Turkish President Recep Tayyip Erdogan has underlined the importance of containing the Syrian Arab Army in Idlib province and preventing a humanitarian disaster, the Turkish presidential administration said on Friday following Erdogan's phone conversation with Russian President Vladimir Putin.
The Russian President expressed his serious concern over aggressive steps taken by extremist groups in Idlib.
"The talks focused again on the situation in Idlib de-escalation zone. Vladimir Putin expressed significant concerns over the continuing aggression of extremist groups. The need for unconditional respect for Syria's sovereignty and territorial integrity was stressed," the Kremlin said in a statement.
The two heads of state confirmed their commitment to all previous agreements on Syria. In particular, Erdogan stressed that the implementation of the Sochi agreements is a key condition for settling the crisis in northwestern Syria.
Earlier the same day, Erdogan said that Turkey would not withdraw from Idlib Province as long as Syrian government forces continue to press on with their 'violent onslaught'.
"According to the latest data, we have neutralised 150 'regime elements', destroyed 12 tanks, three armoured vehicles, 14 howitzers and two pickup trucks. We will not pull out from Idlib until the regime halts its aggression against the province's population. This is the only condition for cessation of hostilities", Erdogan said.
Addressing the issue of Patriot air-defence systems, Erdogan said that Ankara requested the weapons systems from the Trump administration, but is still not abandoning Russia's S-400s.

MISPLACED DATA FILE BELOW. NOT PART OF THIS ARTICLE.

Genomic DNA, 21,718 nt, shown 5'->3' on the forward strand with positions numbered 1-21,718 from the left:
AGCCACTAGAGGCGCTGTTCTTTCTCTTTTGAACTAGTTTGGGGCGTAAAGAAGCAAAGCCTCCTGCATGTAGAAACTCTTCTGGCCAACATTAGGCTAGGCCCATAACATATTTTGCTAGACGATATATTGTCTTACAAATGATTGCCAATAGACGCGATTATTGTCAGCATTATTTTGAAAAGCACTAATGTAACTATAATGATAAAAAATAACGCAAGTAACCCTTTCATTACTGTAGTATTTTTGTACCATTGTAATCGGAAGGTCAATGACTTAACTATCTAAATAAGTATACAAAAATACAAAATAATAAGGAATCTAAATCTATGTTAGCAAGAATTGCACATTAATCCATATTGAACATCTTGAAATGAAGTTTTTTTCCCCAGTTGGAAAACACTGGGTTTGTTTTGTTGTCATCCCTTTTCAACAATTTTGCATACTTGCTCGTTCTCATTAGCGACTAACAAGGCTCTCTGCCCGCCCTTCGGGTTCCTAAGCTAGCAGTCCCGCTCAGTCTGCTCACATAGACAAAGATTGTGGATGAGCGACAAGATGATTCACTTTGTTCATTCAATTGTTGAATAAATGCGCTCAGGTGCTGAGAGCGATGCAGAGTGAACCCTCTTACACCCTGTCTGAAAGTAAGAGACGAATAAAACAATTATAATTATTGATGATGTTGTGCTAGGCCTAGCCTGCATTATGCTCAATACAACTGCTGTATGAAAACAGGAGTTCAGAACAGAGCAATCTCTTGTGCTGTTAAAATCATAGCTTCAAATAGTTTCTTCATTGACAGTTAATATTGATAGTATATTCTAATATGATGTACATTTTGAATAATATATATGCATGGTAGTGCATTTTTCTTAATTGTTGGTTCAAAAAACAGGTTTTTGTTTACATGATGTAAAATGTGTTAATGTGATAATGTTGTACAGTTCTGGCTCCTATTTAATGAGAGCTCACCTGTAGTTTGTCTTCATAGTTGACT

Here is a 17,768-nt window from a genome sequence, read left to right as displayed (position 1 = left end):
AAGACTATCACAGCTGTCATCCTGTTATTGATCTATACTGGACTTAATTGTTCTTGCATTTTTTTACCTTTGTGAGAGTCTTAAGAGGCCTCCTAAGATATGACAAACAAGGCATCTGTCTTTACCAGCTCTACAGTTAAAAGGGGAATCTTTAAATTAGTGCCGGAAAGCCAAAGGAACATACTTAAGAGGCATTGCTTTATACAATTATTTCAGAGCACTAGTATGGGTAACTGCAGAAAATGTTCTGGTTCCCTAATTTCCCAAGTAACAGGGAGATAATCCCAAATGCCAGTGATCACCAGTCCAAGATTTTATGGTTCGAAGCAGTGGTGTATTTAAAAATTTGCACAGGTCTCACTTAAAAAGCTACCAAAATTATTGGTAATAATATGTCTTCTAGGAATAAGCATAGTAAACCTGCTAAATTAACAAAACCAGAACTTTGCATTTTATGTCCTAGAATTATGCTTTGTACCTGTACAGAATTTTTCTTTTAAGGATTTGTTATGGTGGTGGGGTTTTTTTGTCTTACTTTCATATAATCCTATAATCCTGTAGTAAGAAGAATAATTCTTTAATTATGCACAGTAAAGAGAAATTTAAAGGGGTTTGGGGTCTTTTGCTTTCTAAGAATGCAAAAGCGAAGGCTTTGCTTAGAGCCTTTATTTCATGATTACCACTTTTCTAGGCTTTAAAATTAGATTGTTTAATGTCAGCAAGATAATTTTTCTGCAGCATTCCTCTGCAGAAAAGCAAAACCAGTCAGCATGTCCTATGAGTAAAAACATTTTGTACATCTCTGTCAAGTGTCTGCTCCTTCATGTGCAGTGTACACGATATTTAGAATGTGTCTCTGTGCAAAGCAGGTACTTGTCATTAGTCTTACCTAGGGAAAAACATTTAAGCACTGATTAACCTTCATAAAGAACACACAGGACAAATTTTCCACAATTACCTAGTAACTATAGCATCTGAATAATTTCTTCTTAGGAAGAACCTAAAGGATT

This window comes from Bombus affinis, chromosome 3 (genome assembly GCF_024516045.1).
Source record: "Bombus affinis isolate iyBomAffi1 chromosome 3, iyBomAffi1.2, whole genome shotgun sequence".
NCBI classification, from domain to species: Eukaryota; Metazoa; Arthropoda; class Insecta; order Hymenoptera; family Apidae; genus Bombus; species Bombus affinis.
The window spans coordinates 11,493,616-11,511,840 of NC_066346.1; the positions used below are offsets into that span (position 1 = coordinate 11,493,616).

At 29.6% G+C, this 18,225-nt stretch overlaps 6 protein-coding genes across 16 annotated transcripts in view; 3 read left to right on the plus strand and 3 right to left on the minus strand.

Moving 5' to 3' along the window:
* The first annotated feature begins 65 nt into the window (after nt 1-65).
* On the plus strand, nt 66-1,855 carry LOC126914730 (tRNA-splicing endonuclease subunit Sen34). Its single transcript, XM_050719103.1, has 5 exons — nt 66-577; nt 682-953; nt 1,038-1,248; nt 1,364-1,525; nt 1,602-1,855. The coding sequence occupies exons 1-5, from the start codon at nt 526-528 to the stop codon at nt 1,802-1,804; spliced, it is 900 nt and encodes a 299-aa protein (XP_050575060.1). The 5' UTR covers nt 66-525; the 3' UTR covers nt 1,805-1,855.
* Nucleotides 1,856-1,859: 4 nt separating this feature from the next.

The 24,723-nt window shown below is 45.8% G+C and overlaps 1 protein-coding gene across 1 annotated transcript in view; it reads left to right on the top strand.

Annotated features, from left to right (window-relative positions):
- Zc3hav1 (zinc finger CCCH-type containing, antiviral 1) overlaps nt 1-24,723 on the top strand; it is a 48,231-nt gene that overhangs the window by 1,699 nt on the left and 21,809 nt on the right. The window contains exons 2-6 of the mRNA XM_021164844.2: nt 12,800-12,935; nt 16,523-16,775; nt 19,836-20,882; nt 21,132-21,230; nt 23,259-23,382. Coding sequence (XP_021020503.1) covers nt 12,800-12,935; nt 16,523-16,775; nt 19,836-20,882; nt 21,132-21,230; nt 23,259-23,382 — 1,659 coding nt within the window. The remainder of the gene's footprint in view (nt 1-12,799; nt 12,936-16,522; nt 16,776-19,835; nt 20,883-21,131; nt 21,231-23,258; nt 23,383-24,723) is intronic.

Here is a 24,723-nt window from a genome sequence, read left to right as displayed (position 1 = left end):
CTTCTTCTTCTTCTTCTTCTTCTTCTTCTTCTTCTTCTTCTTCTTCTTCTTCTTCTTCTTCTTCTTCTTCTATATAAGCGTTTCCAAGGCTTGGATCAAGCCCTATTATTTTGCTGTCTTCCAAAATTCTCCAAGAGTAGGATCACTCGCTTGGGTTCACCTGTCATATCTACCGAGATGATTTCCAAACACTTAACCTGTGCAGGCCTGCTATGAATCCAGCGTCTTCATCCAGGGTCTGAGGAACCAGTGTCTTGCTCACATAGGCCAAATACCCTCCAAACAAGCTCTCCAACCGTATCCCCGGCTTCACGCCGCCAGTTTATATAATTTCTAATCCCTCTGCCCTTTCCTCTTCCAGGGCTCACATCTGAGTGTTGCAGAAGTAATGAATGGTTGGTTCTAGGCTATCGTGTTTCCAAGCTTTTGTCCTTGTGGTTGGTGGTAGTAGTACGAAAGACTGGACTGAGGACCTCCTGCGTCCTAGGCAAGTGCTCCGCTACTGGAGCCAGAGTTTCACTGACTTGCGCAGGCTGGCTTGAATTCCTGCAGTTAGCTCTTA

According to the Turkish president, French President Emmanuel Macron and German Chancellor Angela Merkel have proposed holding a four-way summit in Istanbul on 5 March, with the attendance of Russia, to resolve the situation in Idlib.
Tensions Running High in Idlib Province
Earlier in February, Russian Foreign Minister Sergey Lavrov said that Turkey had not fulfilled several key commitments on Idlib, including its failure to distinguish between the armed opposition, which is ready for dialogue with the government within the framework of the political process, from terrorists. In turn, Turkish Vice President Fuat Oktay has claimed that Ankara had fulfilled its obligations in Idlib.
In May 2017, Turkey, Russia and Iran, as the guarantors of the Syrian ceasefire, agreed during talks in Nur-Sultan (formerly, Astana) to create four de-escalation zones in Syria. Damascus gained control over three of them in 2018, but the fourth, located in Idlib and parts of several neighbouring provinces, is mostly controlled by the Hayat Tahrir al-Sham terrorist organisation (formerly known as Nusra Front)*. In September 2018, Russia and Turkey agreed to create a demilitarised buffer zone in the province, where more than 10 different militant groups are operating along with Tahrir al-Sham.
*Jabhat al-Nusra (also known as Jabhat al-Nusra, Jabhat Fatah al-Sham, or al-Qaeda in Syria) is a terrorist organisation banned in Russia